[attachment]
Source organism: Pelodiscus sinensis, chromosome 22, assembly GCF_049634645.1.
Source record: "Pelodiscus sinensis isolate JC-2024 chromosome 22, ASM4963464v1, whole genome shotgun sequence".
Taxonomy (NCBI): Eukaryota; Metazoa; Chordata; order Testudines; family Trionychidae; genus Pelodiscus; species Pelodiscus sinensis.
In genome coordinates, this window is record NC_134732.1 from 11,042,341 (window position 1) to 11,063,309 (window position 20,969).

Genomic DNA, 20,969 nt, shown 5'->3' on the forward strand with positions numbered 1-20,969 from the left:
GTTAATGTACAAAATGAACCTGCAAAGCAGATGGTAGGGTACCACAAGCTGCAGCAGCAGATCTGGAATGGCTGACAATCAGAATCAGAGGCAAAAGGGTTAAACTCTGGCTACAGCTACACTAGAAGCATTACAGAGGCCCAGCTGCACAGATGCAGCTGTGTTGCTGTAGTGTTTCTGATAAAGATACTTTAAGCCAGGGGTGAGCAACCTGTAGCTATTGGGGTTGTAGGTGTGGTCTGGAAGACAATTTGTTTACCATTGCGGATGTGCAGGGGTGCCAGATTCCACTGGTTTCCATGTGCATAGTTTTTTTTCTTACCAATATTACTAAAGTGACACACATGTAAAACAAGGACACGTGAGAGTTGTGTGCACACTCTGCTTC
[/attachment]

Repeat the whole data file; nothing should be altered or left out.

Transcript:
Source organism: Pelodiscus sinensis, chromosome 22, assembly GCF_049634645.1.
Source record: "Pelodiscus sinensis isolate JC-2024 chromosome 22, ASM4963464v1, whole genome shotgun sequence".
Taxonomy (NCBI): Eukaryota; Metazoa; Chordata; order Testudines; family Trionychidae; genus Pelodiscus; species Pelodiscus sinensis.
In genome coordinates, this window is record NC_134732.1 from 11,042,341 (window position 1) to 11,063,309 (window position 20,969).

Genomic DNA, 20,969 nt, shown 5'->3' on the forward strand with positions numbered 1-20,969 from the left:
GTTAATGTACAAAATGAACCTGCAAAGCAGATGGTAGGGTACCACAAGCTGCAGCAGCAGATCTGGAATGGCTGACAATCAGAATCAGAGGCAAAAGGGTTAAACTCTGGCTACAGCTACACTAGAAGCATTACAGAGGCCCAGCTGCACAGATGCAGCTGTGTTGCTGTAGTGTTTCTGATAAAGATACTTTAAGCCAGGGGTGAGCAACCTGTAGCTATTGGGGTTGTAGGTGTGGTCTGGAAGACAATTTGTTTACCATTGCGGATGTGCAGGGGTGCCAGATTCCACTGGTTTCCATGTGCATAGTTTTTTTTCTTACCAATATTACTAAAGTGACACACATGTAAAACAAGGACACGTGAGAGTTGTGTGCACACTCTGCTTC